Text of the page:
LONDON, United Kingdom — Selfridges & Co. is offering fashion items for rent in a bid to attract younger and ecologically minded customers at a challenging time for UK retail.
The luxury department store has teamed up with HURR, an online fashion rental platform, to offer 100 items from more than 40 fashion brands for hire for up to 20 days at a time.
Selfridges also plans to sell a selection of vintage clothing for six weeks from the end of September, building on a secondhand clothing concession it launched with online reseller Vestiaire Collective last year. Shoppers can also sell used accessories to the store for credit from mid-October.
Growing consumer concern over the ecological impact of fast fashion means many retailers are scrambling to tap into surging demand for renting and buying secondhand items. E-commerce sites like Depop and Poshmark Inc. have popularised selling used clothing online. Last year in the US, department stores Macy’s and JC Penney signed partnerships with ThredUP Inc., a San Francisco-based resale company.
Zalando SE is launching a pre-owned fashion range on its site later this year. On an earnings call this week, David Schroeder, chief financial officer at the German online fashion retailer, said it will allow customers to sell their clothes to Zalando “quickly and effortlessly, and will also provide them with a highly curated, quality checked and convenient selection of items available for purchase.”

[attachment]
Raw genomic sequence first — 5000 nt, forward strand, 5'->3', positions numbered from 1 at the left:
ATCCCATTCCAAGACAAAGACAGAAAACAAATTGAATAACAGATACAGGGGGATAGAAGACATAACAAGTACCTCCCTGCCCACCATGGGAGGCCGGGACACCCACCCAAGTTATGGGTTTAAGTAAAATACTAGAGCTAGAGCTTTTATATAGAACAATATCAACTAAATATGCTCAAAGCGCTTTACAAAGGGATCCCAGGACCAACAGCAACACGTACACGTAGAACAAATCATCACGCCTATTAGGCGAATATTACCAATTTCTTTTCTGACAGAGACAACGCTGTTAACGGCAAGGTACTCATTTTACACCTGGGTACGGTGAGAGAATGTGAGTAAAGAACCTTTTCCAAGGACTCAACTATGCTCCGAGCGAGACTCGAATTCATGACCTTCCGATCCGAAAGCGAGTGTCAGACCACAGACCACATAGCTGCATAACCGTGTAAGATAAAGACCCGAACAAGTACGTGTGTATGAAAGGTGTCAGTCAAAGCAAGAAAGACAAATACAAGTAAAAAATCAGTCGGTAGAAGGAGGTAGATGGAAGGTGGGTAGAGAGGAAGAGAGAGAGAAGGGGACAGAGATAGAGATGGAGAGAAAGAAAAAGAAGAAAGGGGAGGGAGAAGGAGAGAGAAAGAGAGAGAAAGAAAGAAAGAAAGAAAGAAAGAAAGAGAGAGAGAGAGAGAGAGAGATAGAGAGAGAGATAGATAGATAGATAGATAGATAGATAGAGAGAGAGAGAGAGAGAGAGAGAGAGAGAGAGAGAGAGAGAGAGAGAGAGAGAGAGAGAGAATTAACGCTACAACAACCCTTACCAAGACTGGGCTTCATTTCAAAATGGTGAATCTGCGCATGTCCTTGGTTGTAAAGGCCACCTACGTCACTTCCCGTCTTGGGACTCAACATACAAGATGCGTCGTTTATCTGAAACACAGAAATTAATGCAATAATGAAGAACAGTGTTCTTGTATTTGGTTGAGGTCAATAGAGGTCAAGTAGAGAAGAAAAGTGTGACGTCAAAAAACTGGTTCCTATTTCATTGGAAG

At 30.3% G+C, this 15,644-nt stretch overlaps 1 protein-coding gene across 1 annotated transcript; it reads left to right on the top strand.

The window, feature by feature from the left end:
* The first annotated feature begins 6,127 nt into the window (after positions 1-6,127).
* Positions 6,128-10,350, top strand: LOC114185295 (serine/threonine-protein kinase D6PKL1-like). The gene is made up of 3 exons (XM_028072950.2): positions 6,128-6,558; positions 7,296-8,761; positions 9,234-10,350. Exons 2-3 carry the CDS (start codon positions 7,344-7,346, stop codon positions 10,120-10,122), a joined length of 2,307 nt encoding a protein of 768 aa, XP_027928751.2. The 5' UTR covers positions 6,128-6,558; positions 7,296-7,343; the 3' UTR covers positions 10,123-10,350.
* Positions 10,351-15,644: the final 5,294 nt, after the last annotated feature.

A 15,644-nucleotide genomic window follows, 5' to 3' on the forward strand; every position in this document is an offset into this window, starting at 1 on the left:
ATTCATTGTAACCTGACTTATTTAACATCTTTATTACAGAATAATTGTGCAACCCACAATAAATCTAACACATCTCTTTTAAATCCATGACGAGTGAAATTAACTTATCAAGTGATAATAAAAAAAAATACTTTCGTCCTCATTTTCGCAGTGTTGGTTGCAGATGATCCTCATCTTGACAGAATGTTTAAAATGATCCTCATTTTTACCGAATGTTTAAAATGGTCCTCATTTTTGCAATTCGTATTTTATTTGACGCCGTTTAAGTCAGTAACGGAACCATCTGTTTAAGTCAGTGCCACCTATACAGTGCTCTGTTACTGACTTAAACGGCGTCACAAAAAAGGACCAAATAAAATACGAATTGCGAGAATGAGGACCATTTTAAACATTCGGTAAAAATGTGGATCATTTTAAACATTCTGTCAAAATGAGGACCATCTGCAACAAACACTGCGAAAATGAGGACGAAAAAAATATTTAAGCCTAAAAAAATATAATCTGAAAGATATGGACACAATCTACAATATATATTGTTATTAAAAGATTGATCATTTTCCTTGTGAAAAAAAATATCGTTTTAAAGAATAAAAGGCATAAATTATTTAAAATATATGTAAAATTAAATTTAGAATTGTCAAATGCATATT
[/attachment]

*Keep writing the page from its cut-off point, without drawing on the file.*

The Selfridges initiatives form part of the retailer’s plans to reduce its environmental impact, which also include a commitment to become carbon-neutral by 2050.
The coronavirus has altered the “cycle of consumption in a way we could never have predicted,” Managing Director Anne Pitcher said. As a result, she said, Selfridges has to “change how shopping is done.”
Selfridges is best known for its giant shopping emporium on London’s Oxford Street but also has stores in Birmingham and Manchester and an online division. Last month the retailer, which is owned by the Weston family, announced it would be cutting 14 percent of its workforce, around 450 roles, as retailers struggle to emerge from pandemic-induced shutdowns.
By Theo Golden.